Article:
By Todd Spangler/Detroit Free Press
The soon-to-be-vacant U.S. Senate seat in Michigan — something of a rarity — isn’t exactly drawing an interested crowd.
On Friday, U.S. Rep. Mike Rogers, a Howell Republican, took himself out of the 2014 race to replace retiring U.S. Sen. Carl Levin, depriving Republicans of the candidate many thought had the best chance of wresting the seat from Democratic control.
His departure leaves one prominent Republican candidate who has already announced her intentions, former Secretary of State Terri Lynn Land, and one prominent Democrat who has already cleared his party’s field, U.S. Rep. Gary Peters of Bloomfield Township.
Speculation has even been circulating that U.S. Rep. Justin Amash — a libertarian firebrand from Cascade Township in west Michigan — may be backing away from a race after once being considered to be a likely participant.
Hanging over the race, however, are a few political facts: Peters enjoys vast support among Michigan’s still-powerful unions and has a base in key Detroit suburbs. And while Republicans have managed to win statewide office on several occasions, none has been able to win a U.S. Senate race since Spencer Abraham’s single-term victory in 1994.
Despite Michigan’s Republican governor, Legislature, attorney general and secretary of state, most political prognosticators consider the Senate seat a safe bet for Democrats to hold on to.
It was unsurprising then that Rogers, in a message Friday to supporters, said he plans to continue his service in the House, where he is currently serving his seventh two-year term.
“For me, the significance and depth of the impact I can make on my constituents’ behalf far outweighs the perceived importance of any title I might hold,” Rogers said, announcing his decision in an e-mail to supporters.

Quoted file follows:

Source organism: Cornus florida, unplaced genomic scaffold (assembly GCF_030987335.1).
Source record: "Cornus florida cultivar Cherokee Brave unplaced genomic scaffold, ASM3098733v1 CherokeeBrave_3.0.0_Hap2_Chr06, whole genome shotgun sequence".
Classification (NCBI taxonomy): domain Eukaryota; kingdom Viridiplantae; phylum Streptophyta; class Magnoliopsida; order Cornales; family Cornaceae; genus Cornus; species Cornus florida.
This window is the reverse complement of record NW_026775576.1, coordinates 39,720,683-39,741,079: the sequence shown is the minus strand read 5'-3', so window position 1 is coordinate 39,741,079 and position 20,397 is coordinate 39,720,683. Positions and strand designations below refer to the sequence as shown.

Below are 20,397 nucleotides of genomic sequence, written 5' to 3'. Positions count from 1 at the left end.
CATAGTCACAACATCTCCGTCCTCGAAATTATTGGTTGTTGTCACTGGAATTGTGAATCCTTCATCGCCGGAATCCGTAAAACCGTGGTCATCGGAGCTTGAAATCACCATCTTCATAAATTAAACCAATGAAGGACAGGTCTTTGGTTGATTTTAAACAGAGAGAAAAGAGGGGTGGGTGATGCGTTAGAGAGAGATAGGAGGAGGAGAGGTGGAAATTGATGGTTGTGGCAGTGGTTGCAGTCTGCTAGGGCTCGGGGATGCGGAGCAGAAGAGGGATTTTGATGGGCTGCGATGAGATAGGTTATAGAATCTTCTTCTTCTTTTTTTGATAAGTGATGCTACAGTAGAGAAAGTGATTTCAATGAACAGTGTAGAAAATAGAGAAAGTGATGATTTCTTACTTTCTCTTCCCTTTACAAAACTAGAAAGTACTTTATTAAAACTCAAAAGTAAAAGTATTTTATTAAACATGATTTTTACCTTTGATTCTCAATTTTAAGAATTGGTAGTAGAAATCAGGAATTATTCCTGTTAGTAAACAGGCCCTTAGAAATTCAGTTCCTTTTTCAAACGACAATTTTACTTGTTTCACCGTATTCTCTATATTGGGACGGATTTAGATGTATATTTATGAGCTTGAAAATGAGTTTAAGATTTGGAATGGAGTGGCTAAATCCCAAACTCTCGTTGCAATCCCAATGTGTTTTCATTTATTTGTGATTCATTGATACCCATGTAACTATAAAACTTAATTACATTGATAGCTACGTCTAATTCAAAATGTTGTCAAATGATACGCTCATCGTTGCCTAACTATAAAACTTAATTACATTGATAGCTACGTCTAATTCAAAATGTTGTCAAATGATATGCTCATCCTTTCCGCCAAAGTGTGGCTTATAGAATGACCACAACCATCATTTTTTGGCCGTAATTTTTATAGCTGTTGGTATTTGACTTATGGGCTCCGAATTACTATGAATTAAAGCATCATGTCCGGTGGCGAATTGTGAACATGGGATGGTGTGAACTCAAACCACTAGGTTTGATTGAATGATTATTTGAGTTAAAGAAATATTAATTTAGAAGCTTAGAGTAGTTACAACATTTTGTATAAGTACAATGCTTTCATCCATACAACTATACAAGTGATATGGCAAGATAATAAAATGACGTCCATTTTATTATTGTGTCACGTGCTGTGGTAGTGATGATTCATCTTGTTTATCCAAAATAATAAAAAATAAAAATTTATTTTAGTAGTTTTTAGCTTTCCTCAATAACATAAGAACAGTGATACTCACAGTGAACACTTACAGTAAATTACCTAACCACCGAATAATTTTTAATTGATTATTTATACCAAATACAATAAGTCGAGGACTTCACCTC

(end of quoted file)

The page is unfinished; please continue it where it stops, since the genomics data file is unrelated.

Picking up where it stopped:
“I believe that from my current position, I am best able to have a real, positive impact on protecting our nation and her citizens,” he said, adding that once the Republican primary has concluded, he’ll work to help elect the GOP nominee, whoever it is.
Former Michigan Gov. Jim Blanchard, a Democrat and a key Peters’ supporter, said he wasn’t surprised by Rogers’ decision but believed him to be “the only really strong candidate they could have fielded against Gary.”
Before announcing his decision, Rogers spoke to Gov. Rick Snyder and state Republican Party Chairman Bobby Schostak, who said he has “no doubt that Republicans will field a strong candidate to win this seat in 2014.”
“His responsibilities as chairman of the House Intelligence Committee are critical to our national security — a role that, while at a tense time in our nation’s history, we can trust he will perform to the best of his ability,” Schostak said of Rogers.
Earlier this year, after Peters announced his was seriously considering a run, Rogers said much the same thing. But while Peters was considered almost certain to run, speculation quickly began about the likelihood of Rogers jumping into an uncertain race when he already holds a prominent leadership position in Washington.
Most observers thought Rogers, 50, would be a formidable candidate. A former FBI agent, he has made a name for himself, showing an ability to work across the political aisle with Democratic allies while remaining a staunch conservative.
In recent weeks, he has been a regular presence on political talk shows, defending secret surveillance programs as legal and necessary in the fight against worldwide terrorism.
With Rogers out and Amash’s participation uncertain, it now falls to Land — one of the state’s two members of the Republican National Committee — to use the relatively clear field to raise money and support in hopes of forestalling the prospect of potential challengers gaining ground and giving herself a head start for a general election campaign.
Bill Ballenger, the publisher of Lansing-based Inside Michigan Politics, said contrary to other political opinions, he believes Land — if she wins the Republican nomination — could find a way to beat Peters, if he, as expected, takes the Democratic nod.
Land, after all, will be the only person in the race who has won statewide election before.
Speaking to Ballenger for this week’s issue on Inside Michigan Politics, Land said Peters “has a voting record, starting with two terms in the state Senate” that she’d be eager to discuss with voters.